See more on the Roosevelt 1876 Model Winchester here.
The 1886 45-90 Winchester
By the year of 1887, when Roosevelt actually received his 1886 Model, Roosevelt had become a household name, especially among hunters. The 45-90 packed a bit more punch than his 1876 45-75. Looking at the difference in the size of cartridge, the difference seems negligible. However, the rifle may have saved his life.
One of Roosevelt’s greatest hunting stories is of him and the grizzly bear. In short, he took a shot at a grizzly but only wounded the bear. He followed at what he believed was a safe distance, expecting to see the bear walking slowly along a ridge where he could put the beast down. Just as he passed a thicket of brush, the bear emerged. Roosevelt had time to get one or two shots off and then dodge out-of-the-way. The shots however were not fatal, though they must have stunned the bear because it continued to lunge straight into a tree. Roosevelt, now on the ground, cocked the rifle just as the bloody, foaming animal came for another charge. He put a round right through the bears mouth and the animal dropped dead, just short of Roosevelt.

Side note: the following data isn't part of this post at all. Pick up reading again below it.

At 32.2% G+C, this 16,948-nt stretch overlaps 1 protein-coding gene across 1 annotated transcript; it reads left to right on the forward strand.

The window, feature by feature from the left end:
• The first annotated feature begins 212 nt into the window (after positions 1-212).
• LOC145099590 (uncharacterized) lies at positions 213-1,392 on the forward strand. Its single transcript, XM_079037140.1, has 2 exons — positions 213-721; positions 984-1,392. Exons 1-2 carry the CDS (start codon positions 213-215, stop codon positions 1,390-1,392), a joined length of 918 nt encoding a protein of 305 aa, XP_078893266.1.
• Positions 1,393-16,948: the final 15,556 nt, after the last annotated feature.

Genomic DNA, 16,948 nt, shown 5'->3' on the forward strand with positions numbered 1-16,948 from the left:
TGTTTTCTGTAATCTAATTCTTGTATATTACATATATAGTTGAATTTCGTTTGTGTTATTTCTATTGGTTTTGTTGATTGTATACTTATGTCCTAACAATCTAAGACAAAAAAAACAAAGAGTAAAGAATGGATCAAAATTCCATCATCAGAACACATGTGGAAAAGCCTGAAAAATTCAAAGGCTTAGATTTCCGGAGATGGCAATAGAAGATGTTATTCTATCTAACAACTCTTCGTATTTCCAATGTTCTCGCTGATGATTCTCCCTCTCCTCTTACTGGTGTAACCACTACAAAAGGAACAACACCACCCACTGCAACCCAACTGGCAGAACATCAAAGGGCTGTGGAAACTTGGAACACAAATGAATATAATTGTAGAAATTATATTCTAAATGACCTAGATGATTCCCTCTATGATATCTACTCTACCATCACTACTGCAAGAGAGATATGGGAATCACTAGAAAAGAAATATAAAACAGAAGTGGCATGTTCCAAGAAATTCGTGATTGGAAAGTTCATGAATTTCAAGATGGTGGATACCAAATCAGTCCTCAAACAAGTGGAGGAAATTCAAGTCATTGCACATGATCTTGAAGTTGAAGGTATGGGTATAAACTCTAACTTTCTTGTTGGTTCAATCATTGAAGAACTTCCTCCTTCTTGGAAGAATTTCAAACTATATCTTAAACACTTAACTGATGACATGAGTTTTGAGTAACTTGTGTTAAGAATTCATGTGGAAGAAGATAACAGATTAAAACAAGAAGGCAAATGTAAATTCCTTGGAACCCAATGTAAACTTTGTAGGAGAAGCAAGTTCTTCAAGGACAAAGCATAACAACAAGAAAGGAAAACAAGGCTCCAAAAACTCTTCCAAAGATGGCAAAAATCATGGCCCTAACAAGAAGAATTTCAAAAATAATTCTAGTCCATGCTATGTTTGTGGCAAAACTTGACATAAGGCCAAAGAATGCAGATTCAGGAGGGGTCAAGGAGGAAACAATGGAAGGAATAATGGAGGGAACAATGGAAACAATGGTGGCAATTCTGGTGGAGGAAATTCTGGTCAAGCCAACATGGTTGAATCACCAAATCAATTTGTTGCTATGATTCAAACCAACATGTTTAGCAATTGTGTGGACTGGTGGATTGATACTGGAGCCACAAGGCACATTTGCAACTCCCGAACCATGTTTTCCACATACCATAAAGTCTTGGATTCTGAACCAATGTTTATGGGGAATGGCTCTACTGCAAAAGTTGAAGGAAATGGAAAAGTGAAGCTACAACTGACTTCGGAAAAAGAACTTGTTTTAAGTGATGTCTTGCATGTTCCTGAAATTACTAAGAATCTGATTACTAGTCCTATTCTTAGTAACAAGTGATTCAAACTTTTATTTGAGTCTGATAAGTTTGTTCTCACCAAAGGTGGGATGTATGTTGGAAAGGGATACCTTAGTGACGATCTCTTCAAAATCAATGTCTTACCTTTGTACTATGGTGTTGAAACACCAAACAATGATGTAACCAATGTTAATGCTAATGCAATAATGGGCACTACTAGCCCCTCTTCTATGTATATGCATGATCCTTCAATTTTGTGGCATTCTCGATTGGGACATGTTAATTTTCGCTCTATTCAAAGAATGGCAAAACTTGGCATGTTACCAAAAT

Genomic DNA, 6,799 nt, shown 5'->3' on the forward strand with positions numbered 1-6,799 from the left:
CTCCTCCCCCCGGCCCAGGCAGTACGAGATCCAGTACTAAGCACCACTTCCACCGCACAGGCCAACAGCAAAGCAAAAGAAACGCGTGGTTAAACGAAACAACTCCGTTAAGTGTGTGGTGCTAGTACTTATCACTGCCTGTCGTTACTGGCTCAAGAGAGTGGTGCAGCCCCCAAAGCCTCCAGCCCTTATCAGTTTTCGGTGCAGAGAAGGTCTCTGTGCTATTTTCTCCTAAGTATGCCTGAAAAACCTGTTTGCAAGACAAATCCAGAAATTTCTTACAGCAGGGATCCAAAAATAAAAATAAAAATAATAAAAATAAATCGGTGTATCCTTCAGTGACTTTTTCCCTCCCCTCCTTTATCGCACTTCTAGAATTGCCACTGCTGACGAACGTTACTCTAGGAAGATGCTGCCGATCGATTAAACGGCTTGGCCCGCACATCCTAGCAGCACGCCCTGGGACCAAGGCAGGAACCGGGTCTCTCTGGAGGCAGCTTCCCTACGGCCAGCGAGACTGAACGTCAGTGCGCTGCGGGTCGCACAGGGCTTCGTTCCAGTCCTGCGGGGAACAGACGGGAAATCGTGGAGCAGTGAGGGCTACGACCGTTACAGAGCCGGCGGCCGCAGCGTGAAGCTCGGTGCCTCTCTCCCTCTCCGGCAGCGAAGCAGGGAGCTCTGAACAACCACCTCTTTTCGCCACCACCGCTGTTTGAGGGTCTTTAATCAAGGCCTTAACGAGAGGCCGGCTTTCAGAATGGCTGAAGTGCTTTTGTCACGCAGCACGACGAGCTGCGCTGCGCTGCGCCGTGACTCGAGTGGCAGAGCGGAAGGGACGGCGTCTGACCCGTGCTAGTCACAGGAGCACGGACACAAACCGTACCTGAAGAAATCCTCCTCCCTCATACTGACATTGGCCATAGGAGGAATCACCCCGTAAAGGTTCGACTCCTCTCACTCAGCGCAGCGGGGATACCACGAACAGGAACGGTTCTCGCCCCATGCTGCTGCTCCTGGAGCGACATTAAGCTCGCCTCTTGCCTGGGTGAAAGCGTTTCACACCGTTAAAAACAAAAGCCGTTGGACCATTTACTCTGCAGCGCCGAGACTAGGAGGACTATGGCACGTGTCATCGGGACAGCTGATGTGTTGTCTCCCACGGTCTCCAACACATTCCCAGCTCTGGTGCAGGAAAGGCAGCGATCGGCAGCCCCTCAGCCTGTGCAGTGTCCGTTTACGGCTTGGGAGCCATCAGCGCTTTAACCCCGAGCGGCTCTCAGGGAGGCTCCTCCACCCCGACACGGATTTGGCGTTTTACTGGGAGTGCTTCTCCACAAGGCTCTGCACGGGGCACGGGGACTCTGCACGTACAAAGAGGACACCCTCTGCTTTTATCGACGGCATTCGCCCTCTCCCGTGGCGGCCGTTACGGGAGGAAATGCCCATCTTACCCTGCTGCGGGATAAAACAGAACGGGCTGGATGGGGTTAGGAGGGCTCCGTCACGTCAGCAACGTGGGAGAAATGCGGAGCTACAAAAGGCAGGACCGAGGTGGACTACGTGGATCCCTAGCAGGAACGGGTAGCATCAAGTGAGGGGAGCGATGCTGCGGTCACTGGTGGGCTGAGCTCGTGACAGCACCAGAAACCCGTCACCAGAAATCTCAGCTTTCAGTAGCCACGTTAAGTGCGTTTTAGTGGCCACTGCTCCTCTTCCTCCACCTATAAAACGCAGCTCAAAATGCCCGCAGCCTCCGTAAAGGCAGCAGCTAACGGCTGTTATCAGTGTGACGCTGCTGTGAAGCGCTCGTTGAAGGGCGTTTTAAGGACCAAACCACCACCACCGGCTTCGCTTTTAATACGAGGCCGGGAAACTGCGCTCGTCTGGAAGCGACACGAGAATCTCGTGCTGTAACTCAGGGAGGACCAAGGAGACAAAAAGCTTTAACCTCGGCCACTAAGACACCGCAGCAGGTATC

The 1894 Suppressed 30-30 Winchester
Let’s make one thing very clear: Roosevelt was friggin awesome! Could there be more of a contrast of character to the anti-gun president we currently have (Obama)? Even while Roosevelt was at his home, Sagamore Hill situated in Long Island, there were still “varmints” that needed a-killin’. Being the gentleman he was and not wanting to disturb his well-to-do neighbors, Roosevelt ordered a custom, silenced, Winchester in the now popular 30-30 cartridge to do the job. If you are a hunter, you’ll probably find this fairly amusing, because the 30-30 is what most hunters use to take down white-tailed deer and other large animals. Roosevelt was likely using it on gophers and other small animals where a .22 would likely get the job done! Keep in mind that the rifle was not scoped so Roosevelt had to rely on iron sights. I guess if you are hitting a small critter at 100 yards and no scope, it’s better to have a larger round to make sure the job gets done regardless of where you hit.
The 1895 30-03 Winchester